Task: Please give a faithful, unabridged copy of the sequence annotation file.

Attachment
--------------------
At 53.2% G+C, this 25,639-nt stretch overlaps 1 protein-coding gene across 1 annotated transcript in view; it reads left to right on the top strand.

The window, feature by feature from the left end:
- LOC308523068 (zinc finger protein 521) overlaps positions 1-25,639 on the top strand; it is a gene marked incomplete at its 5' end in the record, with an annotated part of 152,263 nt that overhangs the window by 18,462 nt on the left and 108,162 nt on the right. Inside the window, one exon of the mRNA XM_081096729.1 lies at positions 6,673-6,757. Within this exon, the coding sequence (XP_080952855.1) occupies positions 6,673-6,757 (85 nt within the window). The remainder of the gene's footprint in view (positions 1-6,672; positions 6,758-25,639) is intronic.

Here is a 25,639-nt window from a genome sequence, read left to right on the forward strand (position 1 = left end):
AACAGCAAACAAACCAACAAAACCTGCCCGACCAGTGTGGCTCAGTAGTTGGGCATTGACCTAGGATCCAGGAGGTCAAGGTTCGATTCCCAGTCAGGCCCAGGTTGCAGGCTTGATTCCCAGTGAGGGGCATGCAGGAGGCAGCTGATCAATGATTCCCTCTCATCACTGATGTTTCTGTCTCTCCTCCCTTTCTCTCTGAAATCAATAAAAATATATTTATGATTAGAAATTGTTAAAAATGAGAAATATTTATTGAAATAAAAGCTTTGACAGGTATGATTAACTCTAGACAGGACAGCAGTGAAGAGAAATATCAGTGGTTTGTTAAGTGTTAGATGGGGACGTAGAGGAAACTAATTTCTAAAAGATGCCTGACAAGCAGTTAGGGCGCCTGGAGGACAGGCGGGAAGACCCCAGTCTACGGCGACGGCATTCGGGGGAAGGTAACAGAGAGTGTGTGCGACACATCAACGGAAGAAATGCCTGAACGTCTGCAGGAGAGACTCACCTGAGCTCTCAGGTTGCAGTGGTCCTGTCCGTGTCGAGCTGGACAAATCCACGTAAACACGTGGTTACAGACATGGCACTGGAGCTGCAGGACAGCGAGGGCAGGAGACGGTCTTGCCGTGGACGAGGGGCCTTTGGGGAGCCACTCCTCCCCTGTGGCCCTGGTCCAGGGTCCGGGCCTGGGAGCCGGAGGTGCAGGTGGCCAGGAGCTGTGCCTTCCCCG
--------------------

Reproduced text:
At 53.2% G+C, this 25,639-nt stretch overlaps 1 protein-coding gene across 1 annotated transcript in view; it reads left to right on the top strand.

The window, feature by feature from the left end:
- LOC308523068 (zinc finger protein 521) overlaps positions 1-25,639 on the top strand; it is a gene marked incomplete at its 5' end in the record, with an annotated part of 152,263 nt that overhangs the window by 18,462 nt on the left and 108,162 nt on the right. Inside the window, one exon of the mRNA XM_081096729.1 lies at positions 6,673-6,757. Within this exon, the coding sequence (XP_080952855.1) occupies positions 6,673-6,757 (85 nt within the window). The remainder of the gene's footprint in view (positions 1-6,672; positions 6,758-25,639) is intronic.

Here is a 25,639-nt window from a genome sequence, read left to right on the forward strand (position 1 = left end):
AACAGCAAACAAACCAACAAAACCTGCCCGACCAGTGTGGCTCAGTAGTTGGGCATTGACCTAGGATCCAGGAGGTCAAGGTTCGATTCCCAGTCAGGCCCAGGTTGCAGGCTTGATTCCCAGTGAGGGGCATGCAGGAGGCAGCTGATCAATGATTCCCTCTCATCACTGATGTTTCTGTCTCTCCTCCCTTTCTCTCTGAAATCAATAAAAATATATTTATGATTAGAAATTGTTAAAAATGAGAAATATTTATTGAAATAAAAGCTTTGACAGGTATGATTAACTCTAGACAGGACAGCAGTGAAGAGAAATATCAGTGGTTTGTTAAGTGTTAGATGGGGACGTAGAGGAAACTAATTTCTAAAAGATGCCTGACAAGCAGTTAGGGCGCCTGGAGGACAGGCGGGAAGACCCCAGTCTACGGCGACGGCATTCGGGGGAAGGTAACAGAGAGTGTGTGCGACACATCAACGGAAGAAATGCCTGAACGTCTGCAGGAGAGACTCACCTGAGCTCTCAGGTTGCAGTGGTCCTGTCCGTGTCGAGCTGGACAAATCCACGTAAACACGTGGTTACAGACATGGCACTGGAGCTGCAGGACAGCGAGGGCAGGAGACGGTCTTGCCGTGGACGAGGGGCCTTTGGGGAGCCACTCCTCCCCTGTGGCCCTGGTCCAGGGTCCGGGCCTGGGAGCCGGAGGTGCAGGTGGCCAGGAGCTGTGCCTTCCCCG